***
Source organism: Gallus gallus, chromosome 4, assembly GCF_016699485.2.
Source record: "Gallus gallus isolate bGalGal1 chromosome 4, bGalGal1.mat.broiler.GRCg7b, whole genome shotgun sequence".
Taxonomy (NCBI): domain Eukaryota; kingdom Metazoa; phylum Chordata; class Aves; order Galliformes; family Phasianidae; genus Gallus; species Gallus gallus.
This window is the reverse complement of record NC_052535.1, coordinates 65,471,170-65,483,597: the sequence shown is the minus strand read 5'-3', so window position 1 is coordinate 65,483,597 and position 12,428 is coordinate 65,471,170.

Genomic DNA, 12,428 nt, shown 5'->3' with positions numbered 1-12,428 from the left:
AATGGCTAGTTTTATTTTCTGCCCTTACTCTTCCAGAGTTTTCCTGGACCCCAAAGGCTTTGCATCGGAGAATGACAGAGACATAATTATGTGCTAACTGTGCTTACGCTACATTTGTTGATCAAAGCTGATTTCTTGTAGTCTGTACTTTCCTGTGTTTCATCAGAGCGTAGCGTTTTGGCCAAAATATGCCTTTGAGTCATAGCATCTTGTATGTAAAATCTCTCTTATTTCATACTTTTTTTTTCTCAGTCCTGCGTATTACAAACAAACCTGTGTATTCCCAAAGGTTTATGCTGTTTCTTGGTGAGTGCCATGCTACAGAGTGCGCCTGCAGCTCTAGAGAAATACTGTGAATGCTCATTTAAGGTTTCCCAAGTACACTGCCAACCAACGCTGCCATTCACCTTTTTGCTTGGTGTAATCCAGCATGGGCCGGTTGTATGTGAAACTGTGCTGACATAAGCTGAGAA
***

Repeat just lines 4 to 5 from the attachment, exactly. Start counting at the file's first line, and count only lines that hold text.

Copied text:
This window is the reverse complement of record NC_052535.1, coordinates 65,471,170-65,483,597: the sequence shown is the minus strand read 5'-3', so window position 1 is coordinate 65,483,597 and position 12,428 is coordinate 65,471,170.

Genomic DNA, 12,428 nt, shown 5'->3' with positions numbered 1-12,428 from the left: